As mentioned above the OK and most kosher agencies take the stricter approach and forbid gelatin from a non-kosher source. An important reason for this is because the lenient opinion is based on the fact that the skin and bones are dried. This process is only for preservation purposes and not integral for producing gelatin. Since there are many applications of gelatin even beyond the food industry, the market for gelatin is massive. Therefore, there isn’t a need to preserve the bones or hide because an immense volume of gelatin is constantly needed, and the leniency of dried gelatin is not applicable.

There is kosher certified bovine gelatin from cows that have been halachically slaughtered. It is considered to be pareve since it is dried and tasteless and therefore comparable to the dried skin from the calf’s stomach that could be used as rennet (see above). In addition to the expense of kosher supervision, kosher bovine gelatin is more expensive because the hide is bought from the slaughter house, unlike the non-kosher version which is bought from scraps from leather factories which is far less expensive.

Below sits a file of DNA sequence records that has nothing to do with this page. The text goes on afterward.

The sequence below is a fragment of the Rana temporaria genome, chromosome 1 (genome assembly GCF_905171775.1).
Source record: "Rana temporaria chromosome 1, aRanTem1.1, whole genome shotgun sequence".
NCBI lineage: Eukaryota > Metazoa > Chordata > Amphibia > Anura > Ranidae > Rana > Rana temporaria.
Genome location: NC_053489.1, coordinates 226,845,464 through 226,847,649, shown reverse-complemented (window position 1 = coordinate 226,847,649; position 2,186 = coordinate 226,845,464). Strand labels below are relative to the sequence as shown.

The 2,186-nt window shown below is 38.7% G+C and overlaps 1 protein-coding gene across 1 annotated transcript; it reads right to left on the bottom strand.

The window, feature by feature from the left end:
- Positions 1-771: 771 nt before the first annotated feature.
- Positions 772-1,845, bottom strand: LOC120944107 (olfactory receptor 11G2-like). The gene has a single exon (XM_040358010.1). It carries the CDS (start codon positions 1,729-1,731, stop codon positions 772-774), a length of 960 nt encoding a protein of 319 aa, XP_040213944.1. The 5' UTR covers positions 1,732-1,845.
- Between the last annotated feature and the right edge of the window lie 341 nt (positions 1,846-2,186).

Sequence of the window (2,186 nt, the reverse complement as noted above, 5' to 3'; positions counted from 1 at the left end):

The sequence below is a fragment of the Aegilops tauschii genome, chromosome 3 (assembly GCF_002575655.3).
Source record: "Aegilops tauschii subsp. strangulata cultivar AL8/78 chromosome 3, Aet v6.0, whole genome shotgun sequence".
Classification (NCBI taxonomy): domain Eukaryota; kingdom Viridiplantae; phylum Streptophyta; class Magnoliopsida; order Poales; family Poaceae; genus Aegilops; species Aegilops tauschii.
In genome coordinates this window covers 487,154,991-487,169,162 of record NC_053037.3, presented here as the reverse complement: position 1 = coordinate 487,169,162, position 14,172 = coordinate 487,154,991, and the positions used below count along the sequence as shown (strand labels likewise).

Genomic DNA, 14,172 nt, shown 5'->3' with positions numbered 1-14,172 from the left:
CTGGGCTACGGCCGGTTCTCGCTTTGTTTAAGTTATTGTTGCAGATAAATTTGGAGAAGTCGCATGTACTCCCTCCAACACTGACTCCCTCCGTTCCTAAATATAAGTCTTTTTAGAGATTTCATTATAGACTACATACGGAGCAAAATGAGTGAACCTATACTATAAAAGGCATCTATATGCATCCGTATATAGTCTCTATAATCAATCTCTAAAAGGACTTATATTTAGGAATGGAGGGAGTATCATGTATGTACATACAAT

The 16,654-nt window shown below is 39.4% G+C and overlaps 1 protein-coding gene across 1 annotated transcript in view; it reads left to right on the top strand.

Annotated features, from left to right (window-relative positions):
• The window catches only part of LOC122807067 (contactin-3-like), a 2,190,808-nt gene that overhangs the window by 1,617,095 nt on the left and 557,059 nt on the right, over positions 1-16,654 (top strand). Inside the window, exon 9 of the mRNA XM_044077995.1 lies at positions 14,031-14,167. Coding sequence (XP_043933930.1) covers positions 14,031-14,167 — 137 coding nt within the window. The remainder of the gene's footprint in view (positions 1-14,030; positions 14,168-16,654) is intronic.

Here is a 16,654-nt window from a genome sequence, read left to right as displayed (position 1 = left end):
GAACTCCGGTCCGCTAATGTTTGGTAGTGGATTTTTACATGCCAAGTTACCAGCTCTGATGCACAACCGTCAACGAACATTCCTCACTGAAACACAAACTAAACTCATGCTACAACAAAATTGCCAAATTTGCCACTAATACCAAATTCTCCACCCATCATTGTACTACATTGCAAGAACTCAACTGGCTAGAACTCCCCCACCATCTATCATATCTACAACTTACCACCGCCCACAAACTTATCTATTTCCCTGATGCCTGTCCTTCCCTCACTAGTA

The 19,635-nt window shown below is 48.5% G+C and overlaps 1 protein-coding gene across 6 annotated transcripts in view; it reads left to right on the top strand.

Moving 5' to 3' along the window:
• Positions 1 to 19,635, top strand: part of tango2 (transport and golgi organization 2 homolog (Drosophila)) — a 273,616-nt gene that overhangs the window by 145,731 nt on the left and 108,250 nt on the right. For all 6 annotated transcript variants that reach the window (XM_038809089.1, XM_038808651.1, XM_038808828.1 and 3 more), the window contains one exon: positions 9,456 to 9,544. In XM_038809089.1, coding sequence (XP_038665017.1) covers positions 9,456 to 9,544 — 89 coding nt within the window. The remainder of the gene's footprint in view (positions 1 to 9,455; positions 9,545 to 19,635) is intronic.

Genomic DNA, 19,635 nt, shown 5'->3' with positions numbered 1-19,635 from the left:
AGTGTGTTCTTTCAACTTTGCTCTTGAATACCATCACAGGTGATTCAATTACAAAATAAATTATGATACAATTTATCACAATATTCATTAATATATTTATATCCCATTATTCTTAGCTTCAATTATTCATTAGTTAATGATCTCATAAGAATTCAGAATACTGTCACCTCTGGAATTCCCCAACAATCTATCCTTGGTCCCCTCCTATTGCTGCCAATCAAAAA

The most common kosher gelatin which is used is marine gelatin (fish), as the skins and scales of fish contain relatively large amounts of collagen. This is easier from a kosher perspective since fish do not have to be halachically slaughtered. However, kosher fish is not the only source for marine gelatin and the skins of non-kosher fish are also used (e.g. catfish and shark), which is why a kosher certification is necessary for marine gelatin. In addition to the kashrus advantages, marine gelatin is also beneficial as fish skins and scales do not have much use and usually go to waste, unlike cow hide which can become leather.

About 1% of the world gelatin production is from marine gelatin. Gelatin can be produced from both cold-water (e.g. cod and salmon) and warm-water (e.g. tuna and tilapia) fish, though there are differences in their production. Cold-water gelatin tends to have a low bloom and warm-water commonly has a high bloom (bloom refers to the strength of the gelatin, high being strong and low being weak). Warm-water skins are less available in comparison to cold-water fish skins.

The industry does have some challenges as production is a delicate process and the quantity of available raw material is a lot smaller compared to bovine gelatin. Due to continuing research, some of the production difficulties have been overcome, including removing the odor, which initially was difficult. The method has improved so much that now marine gelatin has a less noticeable odor than bovine gelatin.

Kosher consumers purchase many different products containing fish gelatin, and while most are medicines or supplements, the consumer should take note that most kosher marshmallows are made with fish gelatin. It is especially important to be aware of this when roasting marshmallows or serving marshmallow desserts with meat meals.